Extremist websites skyrocketing, says Interpol

Interpol Secretary Ronald Noble Interpol says it has a register of almost 10,000 wanted or suspected terrorists

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The sharp growth in extremist websites is making recruitment much easier for al-Qaeda, according to Interpol head Ronald Noble.

"The threat is global, it is virtual and it is on our doorsteps," he said.

Mr Noble told a conference of police chiefs in Paris there were 12 sites in 1998 and 4,500 by 2006.

He said tackling radicalisation had been made far harder by the internet because many of the activities involved were not criminal.

Start Quote

As soon as you knock out one, another pops up. It's like playing 'whack-a-mole'”

End Quote Alexander Meleagrou-Hitchens International Centre for the Study of Radicalisation

Increasingly, he said, the individuals targeted were young and vulnerable and from middle-class backgrounds.

A researcher at the London-based International Centre for the Study of Radicalisation told the BBC that the number of radical websites was now far higher than the figure given by Interpol.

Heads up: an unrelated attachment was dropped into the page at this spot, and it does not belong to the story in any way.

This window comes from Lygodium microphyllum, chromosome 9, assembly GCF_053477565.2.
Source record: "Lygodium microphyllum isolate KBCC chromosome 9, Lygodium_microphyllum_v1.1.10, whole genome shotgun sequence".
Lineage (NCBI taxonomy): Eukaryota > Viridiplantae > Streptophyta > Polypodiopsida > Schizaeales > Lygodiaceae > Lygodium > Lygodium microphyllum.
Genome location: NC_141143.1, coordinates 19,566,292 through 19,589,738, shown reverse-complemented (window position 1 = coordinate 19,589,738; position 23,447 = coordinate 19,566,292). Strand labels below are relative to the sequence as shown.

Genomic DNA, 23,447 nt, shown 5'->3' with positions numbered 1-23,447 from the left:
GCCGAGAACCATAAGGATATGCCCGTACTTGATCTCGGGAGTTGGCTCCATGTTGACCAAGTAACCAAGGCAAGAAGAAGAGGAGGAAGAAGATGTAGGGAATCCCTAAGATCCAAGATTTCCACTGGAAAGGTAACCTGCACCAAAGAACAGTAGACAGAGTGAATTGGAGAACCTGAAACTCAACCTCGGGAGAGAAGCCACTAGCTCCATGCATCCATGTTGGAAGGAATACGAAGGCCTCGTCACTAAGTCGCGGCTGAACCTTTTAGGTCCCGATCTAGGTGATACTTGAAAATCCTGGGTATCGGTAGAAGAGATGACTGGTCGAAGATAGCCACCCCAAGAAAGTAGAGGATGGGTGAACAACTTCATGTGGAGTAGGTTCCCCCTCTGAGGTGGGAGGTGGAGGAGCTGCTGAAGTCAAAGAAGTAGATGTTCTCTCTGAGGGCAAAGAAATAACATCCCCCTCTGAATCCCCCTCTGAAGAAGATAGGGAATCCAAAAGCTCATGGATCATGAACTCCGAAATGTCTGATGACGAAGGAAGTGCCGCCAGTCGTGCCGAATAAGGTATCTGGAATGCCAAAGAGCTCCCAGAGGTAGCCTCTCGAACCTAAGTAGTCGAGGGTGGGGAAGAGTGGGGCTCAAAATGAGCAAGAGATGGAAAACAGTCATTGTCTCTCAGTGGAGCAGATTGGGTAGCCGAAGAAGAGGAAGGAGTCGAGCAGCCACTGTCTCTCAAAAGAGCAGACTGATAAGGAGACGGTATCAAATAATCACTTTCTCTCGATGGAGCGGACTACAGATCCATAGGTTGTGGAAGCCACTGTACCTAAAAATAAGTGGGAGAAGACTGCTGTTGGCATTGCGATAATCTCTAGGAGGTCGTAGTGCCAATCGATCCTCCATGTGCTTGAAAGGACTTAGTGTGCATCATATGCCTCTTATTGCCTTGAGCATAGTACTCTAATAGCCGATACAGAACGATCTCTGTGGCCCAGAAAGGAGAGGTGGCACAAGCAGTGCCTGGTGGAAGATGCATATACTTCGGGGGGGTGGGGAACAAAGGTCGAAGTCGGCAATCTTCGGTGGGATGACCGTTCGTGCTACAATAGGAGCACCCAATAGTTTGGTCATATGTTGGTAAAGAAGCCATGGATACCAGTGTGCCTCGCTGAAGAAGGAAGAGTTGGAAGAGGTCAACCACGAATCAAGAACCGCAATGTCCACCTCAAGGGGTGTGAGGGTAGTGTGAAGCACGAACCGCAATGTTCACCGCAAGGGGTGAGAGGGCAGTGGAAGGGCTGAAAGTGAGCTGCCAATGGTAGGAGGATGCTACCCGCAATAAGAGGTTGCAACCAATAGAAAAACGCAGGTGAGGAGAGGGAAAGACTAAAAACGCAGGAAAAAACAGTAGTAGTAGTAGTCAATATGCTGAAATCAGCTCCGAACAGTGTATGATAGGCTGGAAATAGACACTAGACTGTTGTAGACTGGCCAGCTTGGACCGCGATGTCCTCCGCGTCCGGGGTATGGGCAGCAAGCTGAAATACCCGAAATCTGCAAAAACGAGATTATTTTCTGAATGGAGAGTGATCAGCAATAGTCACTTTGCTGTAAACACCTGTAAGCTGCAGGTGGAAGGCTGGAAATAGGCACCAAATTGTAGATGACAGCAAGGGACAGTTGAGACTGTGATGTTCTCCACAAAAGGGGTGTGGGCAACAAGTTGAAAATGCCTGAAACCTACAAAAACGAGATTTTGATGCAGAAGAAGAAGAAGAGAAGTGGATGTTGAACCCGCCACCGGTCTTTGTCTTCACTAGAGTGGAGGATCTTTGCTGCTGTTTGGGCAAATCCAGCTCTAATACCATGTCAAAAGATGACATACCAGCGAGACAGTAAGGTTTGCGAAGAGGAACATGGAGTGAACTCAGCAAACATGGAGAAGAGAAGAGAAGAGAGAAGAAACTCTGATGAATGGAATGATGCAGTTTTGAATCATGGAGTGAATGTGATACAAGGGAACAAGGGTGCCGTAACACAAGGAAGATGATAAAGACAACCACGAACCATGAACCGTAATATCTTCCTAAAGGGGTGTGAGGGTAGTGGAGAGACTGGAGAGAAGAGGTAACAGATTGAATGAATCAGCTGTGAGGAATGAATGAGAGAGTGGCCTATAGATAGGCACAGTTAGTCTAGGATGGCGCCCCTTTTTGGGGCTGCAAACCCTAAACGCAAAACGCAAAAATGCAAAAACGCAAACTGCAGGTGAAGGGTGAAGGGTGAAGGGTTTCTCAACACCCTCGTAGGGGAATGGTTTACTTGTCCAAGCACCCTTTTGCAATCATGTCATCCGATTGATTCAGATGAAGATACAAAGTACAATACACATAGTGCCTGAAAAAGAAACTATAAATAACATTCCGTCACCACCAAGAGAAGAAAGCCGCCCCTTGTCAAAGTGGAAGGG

"It's well into the thousands in English alone," said Alexander Meleagrou-Hitchens.

He added that governments had found the increase in radical websites impossible to stop.

"As soon as you knock out one, another pops up. It's like playing 'whack-a-mole'."

Last week, the head of British security service MI5, Jonathan Evans, expressed concern about the influence of Yemen-based radical Muslim cleric, Anwar al-Awlaki, whose sermons feature in more than 5,000 videos on YouTube.

Mr Awlaki has been linked to the deaths of 13 people at Fort Hood military base in the United States in November 2009 and the attempted bombing of a passenger jet as it flew to Detroit the following month.

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